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The rich history of southern Alberta

Dinosaurs, indigenous peoples and coal miners all made their mark on southern Alberta

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Crouching girl reaching up to two black horses in harness, tended by a man in denim and a cowboy hat
The Clydesdale horses at Remington Carriage Museum in Cardston are gentle giants. — Photo courtesy Remington Carriage Museum

Southern Alberta is tamer now than it was in the eras of the dinosaurs, buffalo herds, pioneers and early coal miners, but the history of those times is preserved in several locations.

Natural and aboriginal history

Dinosaur Provincial Park, near Brooks, Alberta, is a UNESCO World Heritage Site that’s perfect for the visitor who wants the experience of researching the remote past. Beginning in mid-May, hikes, programs and bus tours are available for those who want a close look at fossil beds and the southern Alberta badlands where dinosaurs once roamed. Photo opportunities are plentiful and rewarding. One-, two- and three-day guided excavation tours are available for the hands-on fossil seeker.

The Three Rivers Rock & Fossil Museum, located just northwest of Pincher Creek, presents a beautiful collection of 3,500 specimens from around the world. The museum’s owners, Larry and Charlotte Dwyer, have been collectors for some years, and their collection is available for public viewing.

For a closer look at the lives of indigenous people who occupied Alberta’s southern plains through the millenniums, Writing-on-Stone Provincial Park has a treasure trove of petroglyphs and pictographs at more than 50 sites. The abundant sandstone in the area provides a permanent canvas for art created by the Blackfoot and other tribes over the centuries, showing the daily life, culture, spiritual beliefs and history of the population. The rock art is sensitive to erosion and potential vandalism, and is protected by the park’s designation as a National Historic Site.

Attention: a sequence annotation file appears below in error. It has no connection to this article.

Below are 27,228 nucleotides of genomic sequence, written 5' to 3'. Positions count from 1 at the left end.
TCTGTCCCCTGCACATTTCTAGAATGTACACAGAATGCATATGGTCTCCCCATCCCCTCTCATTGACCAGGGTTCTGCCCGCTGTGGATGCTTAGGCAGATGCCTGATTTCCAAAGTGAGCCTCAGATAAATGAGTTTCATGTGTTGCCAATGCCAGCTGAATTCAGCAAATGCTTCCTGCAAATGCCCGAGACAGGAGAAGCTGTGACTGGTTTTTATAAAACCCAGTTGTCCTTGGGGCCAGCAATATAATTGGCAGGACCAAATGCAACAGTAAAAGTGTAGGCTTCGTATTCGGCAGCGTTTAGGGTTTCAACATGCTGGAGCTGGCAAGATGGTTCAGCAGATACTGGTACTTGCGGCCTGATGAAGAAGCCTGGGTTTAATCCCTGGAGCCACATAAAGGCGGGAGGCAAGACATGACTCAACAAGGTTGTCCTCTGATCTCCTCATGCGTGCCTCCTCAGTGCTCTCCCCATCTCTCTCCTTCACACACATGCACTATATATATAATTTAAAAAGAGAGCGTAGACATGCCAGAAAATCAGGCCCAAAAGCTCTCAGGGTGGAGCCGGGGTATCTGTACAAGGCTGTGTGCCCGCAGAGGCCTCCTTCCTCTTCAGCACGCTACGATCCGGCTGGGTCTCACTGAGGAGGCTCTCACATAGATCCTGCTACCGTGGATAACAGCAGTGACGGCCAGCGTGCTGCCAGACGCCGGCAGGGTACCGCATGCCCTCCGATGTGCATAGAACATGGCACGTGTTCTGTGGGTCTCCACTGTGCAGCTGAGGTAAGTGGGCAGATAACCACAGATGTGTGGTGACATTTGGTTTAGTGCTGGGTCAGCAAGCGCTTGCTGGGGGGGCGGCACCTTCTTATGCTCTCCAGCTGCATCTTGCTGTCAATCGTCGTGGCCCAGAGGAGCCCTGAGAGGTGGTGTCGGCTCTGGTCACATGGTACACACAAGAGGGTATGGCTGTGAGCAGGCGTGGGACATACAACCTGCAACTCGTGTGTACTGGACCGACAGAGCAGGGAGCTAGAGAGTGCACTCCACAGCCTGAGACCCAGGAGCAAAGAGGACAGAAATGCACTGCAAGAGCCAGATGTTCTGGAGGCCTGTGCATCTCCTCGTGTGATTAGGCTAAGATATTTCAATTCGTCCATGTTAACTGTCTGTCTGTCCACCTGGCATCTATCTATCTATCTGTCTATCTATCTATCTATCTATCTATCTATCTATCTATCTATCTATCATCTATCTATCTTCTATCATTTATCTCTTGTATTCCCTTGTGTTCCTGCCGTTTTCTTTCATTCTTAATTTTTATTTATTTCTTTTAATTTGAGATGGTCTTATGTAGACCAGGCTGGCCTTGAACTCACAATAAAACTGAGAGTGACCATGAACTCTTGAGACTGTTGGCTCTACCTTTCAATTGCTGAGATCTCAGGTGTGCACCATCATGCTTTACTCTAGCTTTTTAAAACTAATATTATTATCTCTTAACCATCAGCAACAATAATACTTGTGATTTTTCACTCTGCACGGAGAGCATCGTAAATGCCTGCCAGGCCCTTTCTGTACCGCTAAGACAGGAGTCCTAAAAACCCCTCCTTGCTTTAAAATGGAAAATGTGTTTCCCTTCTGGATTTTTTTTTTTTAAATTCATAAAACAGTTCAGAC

A destructive force of nature

Just a kilometre or so past the town of Frank, Alberta, the dense coniferous forest lining the Crowsnest Highway is abruptly interrupted by a two-kilometre wasteland of lifeless, ash-coloured rocks—some of them as big as trucks. One hundred and eleven years after a monstrous rockslide, the landscape looks much as it did on the morning of April 29, 1903, after 30 million cubic metres of rock fractured from the face of Turtle Mountain and crashed down on the sleeping mining community.

The Frank Slide was the most destructive landslide in Canadian history, killing at least 90 people; the exact number is still unknown, and most of the bodies could not be recovered. The Frank Slide Interpretive Centre provides a fascinating comprehensive history of the community and the devastating natural disaster that struck it.

Pioneer history

Cardston, Alberta, home of the Remington Carriage Museum, is located about 25 kilometres north of the Canada-U.S. border. The museum boasts the most extensive collection of horse-drawn vehicles in North America; there are more than 250 of them. The collection of wagons, sleighs and carriages occupies 63,000 square feet, along with amenities that include a working stable, fire hall, carriage factory, restoration shop, racetrack, theatre, gift shop, restaurant and interactive displays. Free guided tours are available, as are carriage rides and rentals.

The actual name of the museum in Pincher Creek, Alberta, is Kootenai Brown Pioneer Village. It is named for John George “Kootenai” Brown, who was the creative force behind the establishment of nearby Waterton Lakes National Park in the late 19th century. The pioneer village is a collection of 16 historical buildings—including one of Brown’s residences—that have been restored and furnished. Displays, heritage programs and a tour of the site provide visitors with a realistic idea of the lifestyle of the area around the turn of the 20th century, and an inviting picnic spot on the bank of Pincher Creek is a comfortable place to take a break during the tour.

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